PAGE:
All three Cocoa Cinnamon locations are diverse in character yet each one was designed to create an experience that is distinctly Cocoa Cinnamon. As an artist, Leon wanted to utilize the structure and décor of the shops to tell the story behind Cocoa Cinnamon. What may seem at first to simply be a coffee shop, doubles as an art gallery displaying great craftsmanship from a multitude of contributing artists. Walking into the Geer Street location, you will find geometric art painted on the floor, which represents the map of the original distribution of coffee. A similar map is displayed on the coffee bar of the Hillsborough location and, is then reflected through geometric brass lines inlaid in the tables of the coffee shop. Every detail of the three shops has a purpose and a story. However, it is not just the décor that has been creatively designed to represent the essence of Cocoa Cinnamon. The menu was crafted to do so as well. As a well-traveled couple, Leon and Areli have spent time in a long list of locations including the United States east coast in places like Western North Carolina and New York, as well as in countries such as Mexico, Germany, France, Morocco and many others in-between. They describe the “sense of wonder” they feel when traveling outside of their norm and experiencing something, as simple as the preparation of tea, from another cultural viewpoint. With their inventive menu, Leon and Areli aim to recreate this sense of wonder for their customers.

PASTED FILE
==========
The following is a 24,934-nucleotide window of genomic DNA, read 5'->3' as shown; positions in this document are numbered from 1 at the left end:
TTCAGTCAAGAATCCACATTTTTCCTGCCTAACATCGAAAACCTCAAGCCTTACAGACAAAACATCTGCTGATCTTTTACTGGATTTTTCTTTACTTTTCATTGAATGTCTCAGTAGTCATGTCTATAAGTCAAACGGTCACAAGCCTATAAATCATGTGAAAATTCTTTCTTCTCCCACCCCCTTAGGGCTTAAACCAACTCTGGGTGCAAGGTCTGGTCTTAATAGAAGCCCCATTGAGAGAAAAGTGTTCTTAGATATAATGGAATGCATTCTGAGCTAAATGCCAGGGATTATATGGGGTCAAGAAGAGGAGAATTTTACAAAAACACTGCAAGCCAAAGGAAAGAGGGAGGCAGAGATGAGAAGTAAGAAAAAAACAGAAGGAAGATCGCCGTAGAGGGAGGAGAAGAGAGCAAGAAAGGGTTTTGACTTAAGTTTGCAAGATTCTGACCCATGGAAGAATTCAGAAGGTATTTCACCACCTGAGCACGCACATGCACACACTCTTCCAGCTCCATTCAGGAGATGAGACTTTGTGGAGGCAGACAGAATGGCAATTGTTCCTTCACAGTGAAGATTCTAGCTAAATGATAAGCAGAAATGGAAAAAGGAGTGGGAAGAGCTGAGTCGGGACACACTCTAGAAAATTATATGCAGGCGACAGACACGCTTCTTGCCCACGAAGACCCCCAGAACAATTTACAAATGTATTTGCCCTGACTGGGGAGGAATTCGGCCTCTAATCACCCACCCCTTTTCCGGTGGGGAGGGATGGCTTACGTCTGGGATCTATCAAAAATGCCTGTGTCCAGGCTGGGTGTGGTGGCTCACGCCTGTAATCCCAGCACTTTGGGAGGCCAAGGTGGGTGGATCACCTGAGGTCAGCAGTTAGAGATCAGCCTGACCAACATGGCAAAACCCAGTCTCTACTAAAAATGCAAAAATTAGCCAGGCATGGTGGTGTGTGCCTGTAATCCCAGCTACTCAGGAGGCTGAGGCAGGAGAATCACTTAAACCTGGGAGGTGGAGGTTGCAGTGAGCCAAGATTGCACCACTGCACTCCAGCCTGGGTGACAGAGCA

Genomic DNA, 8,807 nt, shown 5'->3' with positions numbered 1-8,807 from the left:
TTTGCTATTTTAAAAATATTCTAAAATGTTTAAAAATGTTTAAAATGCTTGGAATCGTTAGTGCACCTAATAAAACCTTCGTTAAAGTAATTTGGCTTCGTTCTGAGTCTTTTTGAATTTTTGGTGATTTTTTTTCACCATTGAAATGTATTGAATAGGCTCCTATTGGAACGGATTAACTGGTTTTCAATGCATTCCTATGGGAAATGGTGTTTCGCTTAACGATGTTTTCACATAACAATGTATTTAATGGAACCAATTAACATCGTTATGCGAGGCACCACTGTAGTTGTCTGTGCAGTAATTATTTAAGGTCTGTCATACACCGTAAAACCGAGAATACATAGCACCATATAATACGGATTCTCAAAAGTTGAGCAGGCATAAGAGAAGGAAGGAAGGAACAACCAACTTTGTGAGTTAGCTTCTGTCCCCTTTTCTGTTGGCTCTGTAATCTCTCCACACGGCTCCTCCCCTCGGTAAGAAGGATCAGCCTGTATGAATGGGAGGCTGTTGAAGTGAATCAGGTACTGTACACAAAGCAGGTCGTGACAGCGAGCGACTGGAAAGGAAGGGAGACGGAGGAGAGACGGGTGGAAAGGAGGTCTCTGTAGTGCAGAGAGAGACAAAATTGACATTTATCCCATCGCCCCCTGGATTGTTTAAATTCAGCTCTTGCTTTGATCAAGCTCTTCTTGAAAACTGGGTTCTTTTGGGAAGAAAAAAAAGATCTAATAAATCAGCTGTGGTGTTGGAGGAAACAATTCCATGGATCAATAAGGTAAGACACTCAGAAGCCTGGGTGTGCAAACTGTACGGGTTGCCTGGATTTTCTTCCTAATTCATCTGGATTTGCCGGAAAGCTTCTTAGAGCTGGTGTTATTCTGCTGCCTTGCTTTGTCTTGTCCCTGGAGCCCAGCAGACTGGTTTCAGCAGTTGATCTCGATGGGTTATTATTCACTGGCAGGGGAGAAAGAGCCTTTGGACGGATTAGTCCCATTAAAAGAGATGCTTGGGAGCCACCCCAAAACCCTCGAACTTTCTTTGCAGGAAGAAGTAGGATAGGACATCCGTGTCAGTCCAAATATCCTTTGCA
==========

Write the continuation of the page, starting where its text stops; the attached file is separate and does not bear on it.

Though they have a variety of drinks and an impressive, rotating menu for pour overs, Cocoa Cinnamon is perhaps best known for their signature drinks. At the Geer Street shop, a drink named The Doctor Durham has become a customer favorite. Sweet and Salty, The Doctor Durham was inspired by the city’s namesake, Doctor Bartlett Leonidas Snipes Durham. This drink demonstrates Cocoa Cinnamon’s creative combination of ingredients with the use of homemade vanilla, maca root powder, ginger root powder and black lava salt. At the Hillsborough location, Areli prepared one of the new signature drinks for me, one that she was particularly excited about - La Frida. Crafted to represent Frida Kahlo, the La Frida is inspired by a mole recipe passed down through Areli’s family. The drink is a masterpiece that incorporates ancho and arbol chiles, true cinnamon, star anise, pumpkin seeds, almonds, cocoa powder and is finished with a dusting of ground rose petals.
Leon and Areli’s passion for history and good coffee is brought to life through Cocoa Cinnamon. Even more notable is their love for the community and city of Durham. During my time with Leon and Areli, they continuously pointed back to the community that has made Cocoa Cinnamon possible. Leon and Areli emphasized, “Cocoa Cinnamon isn’t just us. It is a community of people.” The couple successfully balances the community aspects of a coffee shop while continuously striving to perfect the craft of coffee. Leon ended our conversation noting, “Craft and service are incredibly important, but, they are a part of the bigger picture. We ask ourselves how we can build craft and service so that it is fun and delicious but also builds quality in every direction.”